Last week’s fiscal statement, the ‘mini-Budget’ that the Government insisted wasn’t, in fact, a Budget at all, came at 9:30am on Friday 23 September and brought with it some significant, unexpected and (in some cases) controversial measures.
Amid preceding uncertainty about if, when, or whether there’d even be a fiscal statement this month, recently appointed Chancellor Kwasi Kwarteng ushered in what he heralded as “a new era” for businesses and families across the United Kingdom.
If you were in any doubt that this wasn’t your typical Budget, or a Budget at all, look no further than the absence of an economic outlook report from the Office for Budget Responsibility (OBR).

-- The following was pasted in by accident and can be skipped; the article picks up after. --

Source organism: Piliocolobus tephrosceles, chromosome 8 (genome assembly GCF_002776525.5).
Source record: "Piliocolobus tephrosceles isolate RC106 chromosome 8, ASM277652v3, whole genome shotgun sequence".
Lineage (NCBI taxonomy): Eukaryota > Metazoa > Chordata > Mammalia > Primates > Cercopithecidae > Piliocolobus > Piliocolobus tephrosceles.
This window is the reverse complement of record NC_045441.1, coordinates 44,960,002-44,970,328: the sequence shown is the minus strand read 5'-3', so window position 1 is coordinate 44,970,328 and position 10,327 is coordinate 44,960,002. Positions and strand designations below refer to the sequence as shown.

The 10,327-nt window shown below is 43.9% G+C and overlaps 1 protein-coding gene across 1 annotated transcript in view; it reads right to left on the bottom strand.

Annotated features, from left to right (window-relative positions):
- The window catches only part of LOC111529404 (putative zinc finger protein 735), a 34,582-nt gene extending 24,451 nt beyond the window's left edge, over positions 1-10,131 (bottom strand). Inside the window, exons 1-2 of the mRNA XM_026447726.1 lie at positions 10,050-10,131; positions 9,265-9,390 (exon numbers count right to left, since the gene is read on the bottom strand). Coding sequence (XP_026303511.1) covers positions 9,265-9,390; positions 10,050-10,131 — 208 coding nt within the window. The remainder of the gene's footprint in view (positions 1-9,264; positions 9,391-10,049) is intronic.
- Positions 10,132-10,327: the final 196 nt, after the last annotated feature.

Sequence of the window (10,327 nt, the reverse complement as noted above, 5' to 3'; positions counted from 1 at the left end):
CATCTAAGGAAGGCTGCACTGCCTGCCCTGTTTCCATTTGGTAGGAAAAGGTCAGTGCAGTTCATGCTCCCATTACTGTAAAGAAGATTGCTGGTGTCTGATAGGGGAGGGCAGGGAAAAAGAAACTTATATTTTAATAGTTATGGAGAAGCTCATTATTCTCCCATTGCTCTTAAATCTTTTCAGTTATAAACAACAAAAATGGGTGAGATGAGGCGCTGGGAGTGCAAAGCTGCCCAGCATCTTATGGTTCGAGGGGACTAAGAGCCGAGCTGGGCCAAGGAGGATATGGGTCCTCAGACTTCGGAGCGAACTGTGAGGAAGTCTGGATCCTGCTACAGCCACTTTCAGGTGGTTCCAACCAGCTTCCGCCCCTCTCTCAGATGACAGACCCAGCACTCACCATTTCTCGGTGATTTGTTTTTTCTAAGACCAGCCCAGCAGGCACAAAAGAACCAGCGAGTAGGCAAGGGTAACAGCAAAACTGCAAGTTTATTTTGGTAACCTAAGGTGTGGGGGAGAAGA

The Chancellor emphasised that, in light of this, there would be a fuller package of announcements to come later in the autumn.
But the measures announced last week, he deemed, were actions that needed to be taken without delay to prevent further economic decline.
As recently as August, the Office for National Statistics reported that inflation, as measured by the consumer price index, had risen by 9.9% in the 12 months to August 2022 – far above the 2% inflation target the Bank of England aims for.